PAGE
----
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Final course grades, like death, taxes, and the draft, are accepted as inescapable facts of life. Their utility is, however, sometimes questioned, with little result. Since the Time approaches rapidly, the issue of abolishing final grades deserves its annual airing.
The burden of the argument lies upon those who would retain the present system; a need must first be demonstrated for final grades. There appears, to the debunkers, to be no purpose for awarding end-term grades like gold stars for effort. What does the mark indicate? There is little evidence that it denotes more than the amount of time a student is willing to spend on his courses, and since he already knows how conscientiously he worked, there is no need to tell him.
The anti-abolitionists respond by arguing that the grade is necessary for the student to know how well he has absorbed the course, and how much he has gotten out of it. Countering, the abolitionists maintain that grades for exams and papers may remain to indicate the degree of absorption, and the student himself knows how much he has benefited from a course without being told.
Seemingly, the most potent argument for retaining final grades is their usefulness to graduate schools and prospective employers, who want to know how hard their future student or employee worked in college. On the other hand, those who would change the system propose that aptitude and substantive exams be perfected and used for these purposes, since some reliance is already placed on them. It is doubtful, however, whether such methods can adequately perform the informative, and usually reliable, service that grades provide employers and graduate schools.
But the abolitionists hold other cards. Students may, they contend, tend to take easier or less demanding courses with the grade squarely in mind. More serious and apparent, however, is the eleventh-hour anxiety and general mark-consciousness that pervade the academic testing ground. Education then becomes a process of accumulating gold stars rather than broadening personal experience and understanding.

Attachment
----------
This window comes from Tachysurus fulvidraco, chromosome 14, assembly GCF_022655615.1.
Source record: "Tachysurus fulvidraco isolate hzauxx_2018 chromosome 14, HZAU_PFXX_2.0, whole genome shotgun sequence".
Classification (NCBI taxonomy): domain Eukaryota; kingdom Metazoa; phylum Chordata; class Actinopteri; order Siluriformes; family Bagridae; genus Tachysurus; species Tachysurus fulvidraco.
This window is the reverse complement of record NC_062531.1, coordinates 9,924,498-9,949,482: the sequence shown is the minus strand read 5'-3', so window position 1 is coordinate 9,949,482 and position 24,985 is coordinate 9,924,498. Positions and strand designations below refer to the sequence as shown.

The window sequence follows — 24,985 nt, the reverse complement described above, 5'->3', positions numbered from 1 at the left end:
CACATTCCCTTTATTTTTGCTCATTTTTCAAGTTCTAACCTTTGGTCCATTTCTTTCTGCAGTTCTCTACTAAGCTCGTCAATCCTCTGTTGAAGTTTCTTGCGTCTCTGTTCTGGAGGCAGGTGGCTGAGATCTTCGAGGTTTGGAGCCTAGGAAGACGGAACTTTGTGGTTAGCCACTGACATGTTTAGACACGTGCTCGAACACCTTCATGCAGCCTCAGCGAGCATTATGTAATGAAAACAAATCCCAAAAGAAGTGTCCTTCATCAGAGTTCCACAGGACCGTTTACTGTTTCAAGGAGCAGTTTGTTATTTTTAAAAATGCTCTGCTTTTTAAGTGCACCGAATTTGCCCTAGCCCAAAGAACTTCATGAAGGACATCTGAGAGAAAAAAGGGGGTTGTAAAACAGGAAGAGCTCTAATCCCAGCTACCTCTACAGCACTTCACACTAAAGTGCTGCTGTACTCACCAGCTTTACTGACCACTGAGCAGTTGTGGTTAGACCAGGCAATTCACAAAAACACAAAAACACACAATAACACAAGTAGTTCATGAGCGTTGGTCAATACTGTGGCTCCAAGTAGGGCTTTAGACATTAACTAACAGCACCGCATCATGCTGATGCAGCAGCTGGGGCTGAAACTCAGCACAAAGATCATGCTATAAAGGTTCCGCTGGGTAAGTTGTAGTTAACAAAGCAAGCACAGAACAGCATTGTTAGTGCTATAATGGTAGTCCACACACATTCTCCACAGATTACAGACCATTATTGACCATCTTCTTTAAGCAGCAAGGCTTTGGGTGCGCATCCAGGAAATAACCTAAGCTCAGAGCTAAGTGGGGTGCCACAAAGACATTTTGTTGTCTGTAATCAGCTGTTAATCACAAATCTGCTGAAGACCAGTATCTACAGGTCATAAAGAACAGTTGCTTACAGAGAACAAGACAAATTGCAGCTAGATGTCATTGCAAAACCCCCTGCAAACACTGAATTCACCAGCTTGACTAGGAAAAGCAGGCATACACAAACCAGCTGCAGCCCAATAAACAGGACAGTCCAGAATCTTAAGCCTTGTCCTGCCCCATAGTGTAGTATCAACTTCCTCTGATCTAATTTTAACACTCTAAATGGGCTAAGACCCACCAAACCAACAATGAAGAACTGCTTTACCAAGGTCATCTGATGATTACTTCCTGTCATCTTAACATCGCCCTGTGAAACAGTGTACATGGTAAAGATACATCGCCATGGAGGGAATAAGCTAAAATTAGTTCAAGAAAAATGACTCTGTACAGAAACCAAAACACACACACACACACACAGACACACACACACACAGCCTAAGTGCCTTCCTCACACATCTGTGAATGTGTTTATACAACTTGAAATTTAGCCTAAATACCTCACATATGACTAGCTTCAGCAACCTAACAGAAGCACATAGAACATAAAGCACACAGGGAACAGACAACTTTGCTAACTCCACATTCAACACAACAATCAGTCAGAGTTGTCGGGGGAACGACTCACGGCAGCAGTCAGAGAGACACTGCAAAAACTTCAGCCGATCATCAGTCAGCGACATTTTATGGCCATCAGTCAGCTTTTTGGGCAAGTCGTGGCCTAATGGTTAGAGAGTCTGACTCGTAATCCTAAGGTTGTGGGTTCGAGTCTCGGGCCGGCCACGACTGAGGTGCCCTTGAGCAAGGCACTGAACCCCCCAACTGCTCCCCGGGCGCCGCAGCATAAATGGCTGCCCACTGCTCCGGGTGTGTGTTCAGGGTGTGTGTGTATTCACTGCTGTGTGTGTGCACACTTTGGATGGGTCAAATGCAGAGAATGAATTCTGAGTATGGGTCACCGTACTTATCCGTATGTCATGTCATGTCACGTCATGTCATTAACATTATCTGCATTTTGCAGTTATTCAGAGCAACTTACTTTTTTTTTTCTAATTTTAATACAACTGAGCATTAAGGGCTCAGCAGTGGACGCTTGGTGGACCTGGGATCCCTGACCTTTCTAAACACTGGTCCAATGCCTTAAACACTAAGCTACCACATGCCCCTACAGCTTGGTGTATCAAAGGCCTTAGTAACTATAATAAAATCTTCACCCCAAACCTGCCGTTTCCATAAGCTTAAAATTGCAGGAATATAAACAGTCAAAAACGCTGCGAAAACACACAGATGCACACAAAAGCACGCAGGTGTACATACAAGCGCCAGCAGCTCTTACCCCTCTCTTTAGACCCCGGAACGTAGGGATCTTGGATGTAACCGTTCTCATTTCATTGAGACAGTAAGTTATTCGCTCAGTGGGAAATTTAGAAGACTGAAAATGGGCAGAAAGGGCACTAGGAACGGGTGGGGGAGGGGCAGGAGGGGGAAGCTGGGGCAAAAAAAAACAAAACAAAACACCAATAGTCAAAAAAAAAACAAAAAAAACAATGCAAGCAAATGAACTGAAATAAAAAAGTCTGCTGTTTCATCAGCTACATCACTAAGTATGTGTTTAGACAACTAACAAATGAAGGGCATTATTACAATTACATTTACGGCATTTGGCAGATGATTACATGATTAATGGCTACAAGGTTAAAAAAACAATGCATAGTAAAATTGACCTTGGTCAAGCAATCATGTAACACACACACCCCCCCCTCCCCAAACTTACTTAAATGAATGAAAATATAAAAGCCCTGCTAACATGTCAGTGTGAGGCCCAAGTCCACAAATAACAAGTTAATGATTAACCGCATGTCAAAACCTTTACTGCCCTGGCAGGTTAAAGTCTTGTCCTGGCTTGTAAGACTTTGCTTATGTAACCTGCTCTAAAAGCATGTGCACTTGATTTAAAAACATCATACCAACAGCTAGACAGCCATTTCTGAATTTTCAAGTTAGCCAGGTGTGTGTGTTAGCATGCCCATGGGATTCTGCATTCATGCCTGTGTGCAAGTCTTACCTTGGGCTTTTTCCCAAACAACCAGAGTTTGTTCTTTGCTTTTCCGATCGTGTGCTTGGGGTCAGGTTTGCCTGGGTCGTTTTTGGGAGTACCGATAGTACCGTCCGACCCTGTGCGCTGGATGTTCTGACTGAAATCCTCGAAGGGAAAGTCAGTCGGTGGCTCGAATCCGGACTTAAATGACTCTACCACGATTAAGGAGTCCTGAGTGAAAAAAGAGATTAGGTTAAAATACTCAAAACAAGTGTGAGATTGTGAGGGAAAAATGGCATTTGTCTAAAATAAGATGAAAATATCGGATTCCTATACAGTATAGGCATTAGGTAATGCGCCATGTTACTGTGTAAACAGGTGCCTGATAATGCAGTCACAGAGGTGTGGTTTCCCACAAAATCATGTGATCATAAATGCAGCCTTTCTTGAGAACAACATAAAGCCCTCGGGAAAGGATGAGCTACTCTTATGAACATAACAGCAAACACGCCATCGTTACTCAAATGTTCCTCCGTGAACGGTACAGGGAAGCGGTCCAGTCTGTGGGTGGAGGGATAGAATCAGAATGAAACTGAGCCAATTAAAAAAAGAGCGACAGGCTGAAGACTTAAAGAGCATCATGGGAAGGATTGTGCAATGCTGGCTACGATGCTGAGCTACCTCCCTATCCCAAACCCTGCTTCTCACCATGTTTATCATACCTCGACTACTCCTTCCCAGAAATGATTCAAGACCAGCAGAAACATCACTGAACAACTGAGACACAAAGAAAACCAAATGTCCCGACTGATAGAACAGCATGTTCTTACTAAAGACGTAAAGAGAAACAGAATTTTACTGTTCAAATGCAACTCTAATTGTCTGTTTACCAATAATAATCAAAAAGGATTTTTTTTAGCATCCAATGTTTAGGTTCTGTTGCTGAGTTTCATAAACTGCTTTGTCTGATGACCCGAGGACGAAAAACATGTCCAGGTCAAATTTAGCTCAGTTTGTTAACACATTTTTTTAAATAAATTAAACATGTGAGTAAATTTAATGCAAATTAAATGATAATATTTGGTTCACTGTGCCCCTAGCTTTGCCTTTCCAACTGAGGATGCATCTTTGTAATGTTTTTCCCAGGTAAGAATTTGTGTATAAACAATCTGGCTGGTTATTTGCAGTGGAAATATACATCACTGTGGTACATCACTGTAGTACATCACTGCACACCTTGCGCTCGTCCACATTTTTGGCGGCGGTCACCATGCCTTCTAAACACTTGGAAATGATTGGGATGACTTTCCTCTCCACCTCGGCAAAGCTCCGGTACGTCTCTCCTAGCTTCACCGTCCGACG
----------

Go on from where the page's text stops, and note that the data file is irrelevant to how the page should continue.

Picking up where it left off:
The defenders of the system counter by claiming that education is a discipline, and that men must be forced to keep their dull noses to the grindstone. They claim that students would spend their time in less noble pursuits were they not stricken with report-carditis. This argument, although partly true, inverts the concept of education.
Formal education is a matter of personal willingness and interest, and cannot be forced medicinally down the reluctant gullet. Students pay for the privilege of sitting in at lectures, being tested, having their reading prescribed, and getting a planned and balanced course of study. All of this could continue nicely, say the reformers, without a final course grade added on. It is not the University's responsibility to force men to take their academic affairs seriously.
The issue would seem, therefore, to incline to the abolitionists' favor, were it not for the problem of supplying employers and graduate schools with indications of the student's college efforts. This is a considerable factor. But if tests can be developed to perform this function satisfactorily, then grades would become useless as well as meaningless. With this possibility in mind, the consequences of the established system should receive serious constructive efforts at evaluation and reconsideration.
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